Sustainability of the rock lobster resource in south-eastern Australia in a changing environment: implications for assessment and management

Project Number:



Agriculture Victoria

Principal Investigator:

Adrian Linnane

Project Status:


FRDC Expenditure:





Declining catches in the Western Zone of Victoria, the Southern Zone of South Australia, and the NW region of Tasmania have been observed over the past 4–5 years. These areas have always been the most productive and most important part of the south-eastern rock lobster fishery, and the declines in observed CPUE do not align with median predictions from each State’s stock assessment models. The lobster fishery in each State is managed primarily with output controls using Total Allowable Catches determined by stock assessment modelling. CPUE is used by the model as a proxy for lobster abundance and the observed trend may be caused by below average recruitment. However, catch rates may also be driven by exogenous changes in catchability influenced for example by environmental effects, fleet dynamics, fisher behaviour, or rock lobster behaviour. Hence, there is a pressing need to determine whether the observed falling CPUE represents an apparent decline in relative abundance caused by reduced catchability or an actual decline caused by reduced recruitment, reduced growth, or increased natural mortality, or a combination of these factors. Importantly, what are the implications for future assessments and what monitoring and management strategies are most robust in the face of these uncertainties.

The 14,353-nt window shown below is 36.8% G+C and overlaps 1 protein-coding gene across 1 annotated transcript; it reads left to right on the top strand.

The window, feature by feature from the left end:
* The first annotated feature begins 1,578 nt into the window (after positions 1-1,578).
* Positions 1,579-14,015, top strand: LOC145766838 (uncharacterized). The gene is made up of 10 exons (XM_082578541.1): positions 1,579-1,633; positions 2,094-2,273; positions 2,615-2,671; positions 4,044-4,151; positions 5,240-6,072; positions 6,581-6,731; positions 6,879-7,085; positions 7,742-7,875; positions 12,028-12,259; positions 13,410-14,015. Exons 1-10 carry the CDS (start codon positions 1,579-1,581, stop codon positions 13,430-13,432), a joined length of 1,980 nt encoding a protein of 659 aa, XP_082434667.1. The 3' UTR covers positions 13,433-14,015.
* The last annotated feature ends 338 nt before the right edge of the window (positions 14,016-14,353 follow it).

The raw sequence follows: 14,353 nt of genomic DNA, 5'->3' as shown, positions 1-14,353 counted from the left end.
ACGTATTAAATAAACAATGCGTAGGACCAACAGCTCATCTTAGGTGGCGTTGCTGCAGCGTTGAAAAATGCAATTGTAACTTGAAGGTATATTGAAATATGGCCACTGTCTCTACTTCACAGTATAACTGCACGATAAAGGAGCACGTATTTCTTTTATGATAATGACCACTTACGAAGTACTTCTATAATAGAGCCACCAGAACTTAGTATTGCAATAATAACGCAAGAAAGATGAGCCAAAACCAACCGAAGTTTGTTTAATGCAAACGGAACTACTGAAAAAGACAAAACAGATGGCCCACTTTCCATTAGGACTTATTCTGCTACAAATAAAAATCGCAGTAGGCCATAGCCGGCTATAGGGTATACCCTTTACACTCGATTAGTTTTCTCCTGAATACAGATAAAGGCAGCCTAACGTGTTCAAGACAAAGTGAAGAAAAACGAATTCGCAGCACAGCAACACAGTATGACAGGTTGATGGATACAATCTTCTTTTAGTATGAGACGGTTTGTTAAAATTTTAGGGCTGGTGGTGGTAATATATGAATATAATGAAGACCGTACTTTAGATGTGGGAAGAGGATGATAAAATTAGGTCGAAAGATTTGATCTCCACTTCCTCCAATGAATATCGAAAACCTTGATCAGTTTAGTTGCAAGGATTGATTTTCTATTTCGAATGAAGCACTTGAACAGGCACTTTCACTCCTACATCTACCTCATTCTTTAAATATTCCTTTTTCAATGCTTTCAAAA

1. Undertake initial evaluation of catch and effort data for a selection of vessels (or skippers) for CPUE standardisation and undertake spatial analysis of rock lobster to depict annual CPUE trends within discrete regions standardised for effects of vessel (or skipper), season, and spatial cell defined by grid-cell and depth range.

2. Extend CPUE analyses to test for and standardise for, where feasible, the effects of oceanographic variables such as bottom temperature, dissolved oxygen, currents, and wave strength using available data from the Bonney Coast and then test the applicability of these results to western Tasmania and determine additional data requirements for extending the analyses to this region.

3. Apply various analyses such as within-season depletion models and each State’s stock assessment models using available catch and effort data, other monitoring data, and tag release-recapture data to explore variation in annual estimates of catchability and recruitment through time.

4. Investigate evidence for temporal trends in lobster recruitment across the three States, examine evidence of a declining trend since 2003, and examine relationships between yearly environmental signals, and the yearly puerulus index to yearly environmental signals.

5. Undertake growth analyses of available tag release-recapture data to explore variation in annual estimates of growth through time.

6. Undertake stock assessment modelling to explore the sensitivity of biomass projections to altered values of catchability, recruitment, and growth, and, if necessary, make appropriate corrections to components of the stock assessment models.

7. Undertake management strategy evaluation, testing stock assessments and exploring implications of alternative assumptions for catchability, recruitment, and growth.

Final Report - 2009-047-DLD - Sustainability of the rock lobster resource in south-eastern Australia in a changing environment: implications for assessment and management

Final Report
Author(s):Adrian Linnane
Date Published:September 2013
Principal Investigator: Adrian Linnane 

Keywords:  CPUE Standardisation; CPUE environmental correlation, recruitment, growth, catchability, MSE